the solid−liquid contact area along their moving paths. So a general equation to describe the coalescence of N droplets with equal size could be given as ⎛1 1 1⎞ ρV0U 2N = NV0γLV ⎜ − ⎟ − Nπrf γLV(r1 sin θ1)2 2 r2 ⎠ ⎝ r1 ⎛ A sec ⎞2 γLVr13 3 (1 + cos θY )β − Nμπ ⎜ ⎟ 2 ρ ⎝ A0 ⎠

(2)

Equation 2 is similar to eq 1, but it is not the overlay of eq 1 because of the analysis that we demonstrated above. Unfortunately, we could not determine the exact value of β theoretically. However, on the basis of our experimental data (as shown in Figure 7b), we could obtain a rough estimation of β by a polynomial fitting. Finally, we get β = 0.007N3 − 0.147N2 + 1.115N − 0.68. The other geometrical and physical parameters are chosen as we used above. The numerical results are shown in Figure 9a. Recently, Rykaczewski systematically studied the microscale water condensation dynamics on nanostructured superhydrophobic surfaces and gave quantitative relationships between the roughness of the substrate and the minimum value of condensed droplets attainable.9 However, after droplets appear, studies on the critical size of coalescence-induced self-propelled droplet bouncing are still limited. On the basis of eq 2, letting U = 0, we could give an estimation of the minimal value of the size of the droplets for jumping, ⎡ ργLV ⎢ 1 − 1 = 2 ⎢ rc μ ⎢ ⎢⎣

r1 r2



3 4

⎤2 rf sin 2 θ1(1 + cos θY )β ⎥ ⎥ 2 3 A sec r1 ⎥ ⎥⎦ A0 rs

3

() ( )( ) r1 rs 9 8

(3)

The results are shown in Figure 9b (solid red circles). We can see that eq 3 could capture the trends between the number of merging droplets and their minimal radii rc. Moreover, we get 1/rc ∼ N if we do a direct fit. Figure 9 could reflect the influence of the number of droplet on the velocity and the critical size, which are consistent with our experimental observations (Figure 7). In other words, the energy barrier could be further overcome and the droplet jumping will benefit greatly from the multidroplet coalescence. However, the contributions of different parts of the energy in eq 2 and E

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how the energy barrier is overcome especially for multidroplet coalescence are still not very clear, so further investigations are well worth carrying out in the near future.

REFERENCES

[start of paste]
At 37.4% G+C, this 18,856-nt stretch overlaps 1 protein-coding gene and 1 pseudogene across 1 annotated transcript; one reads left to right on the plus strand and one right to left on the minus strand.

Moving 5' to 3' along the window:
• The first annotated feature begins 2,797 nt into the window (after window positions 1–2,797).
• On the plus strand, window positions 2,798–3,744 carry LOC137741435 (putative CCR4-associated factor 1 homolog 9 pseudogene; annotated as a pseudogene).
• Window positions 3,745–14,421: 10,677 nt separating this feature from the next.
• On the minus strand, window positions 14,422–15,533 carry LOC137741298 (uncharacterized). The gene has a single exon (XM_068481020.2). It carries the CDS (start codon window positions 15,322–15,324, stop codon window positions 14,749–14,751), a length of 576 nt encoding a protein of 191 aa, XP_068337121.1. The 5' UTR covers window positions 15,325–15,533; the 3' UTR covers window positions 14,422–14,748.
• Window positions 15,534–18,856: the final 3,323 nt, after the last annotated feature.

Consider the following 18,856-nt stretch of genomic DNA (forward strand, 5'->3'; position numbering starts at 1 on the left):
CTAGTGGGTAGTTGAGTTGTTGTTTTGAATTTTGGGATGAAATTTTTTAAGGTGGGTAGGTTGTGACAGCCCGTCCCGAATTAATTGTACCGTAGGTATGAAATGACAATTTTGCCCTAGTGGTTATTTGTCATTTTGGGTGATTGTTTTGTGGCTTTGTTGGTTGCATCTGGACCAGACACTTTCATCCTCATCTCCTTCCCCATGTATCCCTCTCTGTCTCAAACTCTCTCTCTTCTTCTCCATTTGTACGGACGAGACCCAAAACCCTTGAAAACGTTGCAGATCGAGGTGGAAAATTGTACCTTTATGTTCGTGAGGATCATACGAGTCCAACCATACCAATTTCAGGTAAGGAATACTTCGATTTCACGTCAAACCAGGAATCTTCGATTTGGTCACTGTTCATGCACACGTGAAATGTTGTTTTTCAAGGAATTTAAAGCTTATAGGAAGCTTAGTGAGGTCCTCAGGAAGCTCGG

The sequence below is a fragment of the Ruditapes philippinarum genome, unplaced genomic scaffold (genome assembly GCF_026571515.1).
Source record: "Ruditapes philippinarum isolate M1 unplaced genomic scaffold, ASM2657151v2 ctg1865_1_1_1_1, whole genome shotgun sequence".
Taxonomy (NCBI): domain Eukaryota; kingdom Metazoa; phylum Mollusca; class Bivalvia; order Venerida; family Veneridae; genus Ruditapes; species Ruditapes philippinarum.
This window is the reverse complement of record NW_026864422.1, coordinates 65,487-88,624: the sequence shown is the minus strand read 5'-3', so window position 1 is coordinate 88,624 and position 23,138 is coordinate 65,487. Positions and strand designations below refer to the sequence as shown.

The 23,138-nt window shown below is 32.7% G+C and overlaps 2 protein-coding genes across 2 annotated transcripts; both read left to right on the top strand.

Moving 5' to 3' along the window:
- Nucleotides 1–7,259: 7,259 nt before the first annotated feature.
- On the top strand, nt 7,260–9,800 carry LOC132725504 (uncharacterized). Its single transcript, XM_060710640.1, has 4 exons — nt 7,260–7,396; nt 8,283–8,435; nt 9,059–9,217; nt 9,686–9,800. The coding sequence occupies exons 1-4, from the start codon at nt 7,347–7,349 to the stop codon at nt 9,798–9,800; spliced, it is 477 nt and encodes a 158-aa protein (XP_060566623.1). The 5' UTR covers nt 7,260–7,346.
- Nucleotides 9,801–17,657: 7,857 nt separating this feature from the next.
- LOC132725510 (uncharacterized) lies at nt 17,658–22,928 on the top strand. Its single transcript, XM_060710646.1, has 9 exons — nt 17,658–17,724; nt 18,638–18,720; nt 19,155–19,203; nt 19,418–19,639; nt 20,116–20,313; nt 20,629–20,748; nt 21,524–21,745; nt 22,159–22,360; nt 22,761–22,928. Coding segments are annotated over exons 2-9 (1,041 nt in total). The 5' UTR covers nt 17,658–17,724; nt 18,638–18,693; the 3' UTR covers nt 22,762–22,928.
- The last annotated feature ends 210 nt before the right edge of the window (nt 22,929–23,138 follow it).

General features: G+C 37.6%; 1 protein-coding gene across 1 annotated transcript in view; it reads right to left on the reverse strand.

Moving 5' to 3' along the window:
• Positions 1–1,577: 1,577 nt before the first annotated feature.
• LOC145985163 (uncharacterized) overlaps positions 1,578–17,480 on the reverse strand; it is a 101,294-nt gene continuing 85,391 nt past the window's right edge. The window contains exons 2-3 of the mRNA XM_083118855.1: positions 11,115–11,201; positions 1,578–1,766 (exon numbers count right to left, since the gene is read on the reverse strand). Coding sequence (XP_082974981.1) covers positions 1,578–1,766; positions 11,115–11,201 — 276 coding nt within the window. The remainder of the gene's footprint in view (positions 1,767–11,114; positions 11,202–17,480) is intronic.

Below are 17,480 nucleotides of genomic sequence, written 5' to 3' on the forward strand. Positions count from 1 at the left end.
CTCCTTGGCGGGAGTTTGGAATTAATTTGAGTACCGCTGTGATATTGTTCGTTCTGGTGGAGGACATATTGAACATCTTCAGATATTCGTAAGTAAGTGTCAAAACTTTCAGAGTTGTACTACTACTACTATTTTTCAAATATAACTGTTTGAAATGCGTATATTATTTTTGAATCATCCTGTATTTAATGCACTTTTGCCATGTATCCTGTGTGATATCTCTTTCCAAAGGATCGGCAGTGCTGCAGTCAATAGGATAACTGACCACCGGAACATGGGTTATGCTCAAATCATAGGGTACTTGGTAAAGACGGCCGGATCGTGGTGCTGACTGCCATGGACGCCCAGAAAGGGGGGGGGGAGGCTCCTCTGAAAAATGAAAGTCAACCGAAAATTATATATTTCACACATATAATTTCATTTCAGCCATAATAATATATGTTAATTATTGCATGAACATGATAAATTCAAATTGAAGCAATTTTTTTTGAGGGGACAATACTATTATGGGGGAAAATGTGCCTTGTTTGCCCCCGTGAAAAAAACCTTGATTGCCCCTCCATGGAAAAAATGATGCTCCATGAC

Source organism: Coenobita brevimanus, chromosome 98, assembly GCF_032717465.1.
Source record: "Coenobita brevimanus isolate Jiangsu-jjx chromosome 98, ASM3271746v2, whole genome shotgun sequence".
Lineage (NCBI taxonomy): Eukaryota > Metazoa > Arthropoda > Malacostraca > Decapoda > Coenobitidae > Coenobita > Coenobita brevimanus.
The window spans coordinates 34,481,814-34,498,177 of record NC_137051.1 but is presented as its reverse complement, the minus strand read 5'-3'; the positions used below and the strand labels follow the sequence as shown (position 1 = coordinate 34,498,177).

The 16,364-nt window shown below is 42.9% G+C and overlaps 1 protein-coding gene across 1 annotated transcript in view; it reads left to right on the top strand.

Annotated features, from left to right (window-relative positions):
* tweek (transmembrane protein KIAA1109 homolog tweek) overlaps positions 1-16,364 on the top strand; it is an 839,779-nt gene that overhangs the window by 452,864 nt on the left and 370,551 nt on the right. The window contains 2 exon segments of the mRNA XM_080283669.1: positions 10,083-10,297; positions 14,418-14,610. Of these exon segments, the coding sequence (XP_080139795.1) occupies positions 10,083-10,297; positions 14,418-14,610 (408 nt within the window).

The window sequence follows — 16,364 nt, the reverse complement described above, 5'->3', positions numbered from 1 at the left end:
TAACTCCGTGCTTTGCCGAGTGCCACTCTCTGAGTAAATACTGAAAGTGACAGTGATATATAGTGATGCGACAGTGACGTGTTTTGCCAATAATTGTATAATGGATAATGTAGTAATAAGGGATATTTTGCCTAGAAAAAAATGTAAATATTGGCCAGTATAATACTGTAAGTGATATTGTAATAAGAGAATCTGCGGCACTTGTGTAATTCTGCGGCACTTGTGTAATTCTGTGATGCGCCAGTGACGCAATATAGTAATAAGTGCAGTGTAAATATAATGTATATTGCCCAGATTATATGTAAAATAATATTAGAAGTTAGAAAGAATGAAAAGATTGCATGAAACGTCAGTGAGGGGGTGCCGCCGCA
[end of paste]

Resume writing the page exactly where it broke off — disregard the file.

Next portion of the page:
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CONCLUSIONS Different from previous research, in which attention was mainly focused on the self-propelled jumping phenomena triggered by two droplets and their mechanisms, in our study, that departure of multidroplets induced by condensation is revealed to be dominant on the superhydrophobic surfaces during condensation. Moreover, out-of-plane jumping events triggered by a single fallen droplet are also observed. These wetting phenomena happen widely during condensing but were scarcely reported before. In this article, we not only make detailed measurements of the relevant probability of jumping events but also give mathematical models and analyses of the underlying physics systematically. Our experimental and theoretical results show that jumping is much easier to achieve for multidroplet coalescence than for two droplets, the energy barrier is much easier to overcome, and more surface energy will transfer to kinetic energy, which is a direct result of the decrease in the critical size of the droplet. Moreover, the frequency of departure also increases and benefits from the multidroplet coalescence. The general model we constructed not only characterizes the jump velocity but also accounts quantitatively for the relationship between the number of merging droplets and their critical sizes. We put forward a law (1/rc ∼ N) which gives the trend in critical sizes for N-droplet coalescence which is consistent with experimental observation. The experimental observations and theoretical analyses are critically important to deepen our understanding of the underlying physics of droplet jumping phenomena on surperhydrophobic materials. These results will be significant to realize wide industrial applications where thermal conduction via droplet jumping plays a key role, including superhydrophobic substrate design and optimization, rapid cooling/condensation, heat exchanger technologies, and so on. Even though we observed multidroplet coalescence jumping experimentally and give quantitative statistical laws as well (Figure 7), there are still many unknown details, for example, how coalescence and detachment happen, the inner flow field, the ratio of contributions to kinetic energy from different parts, the influence of the original arrangement of the multidroplets on the detaching behavior, and so on. These unknown questions will inspire us to carry out further quantitative investigations in the future.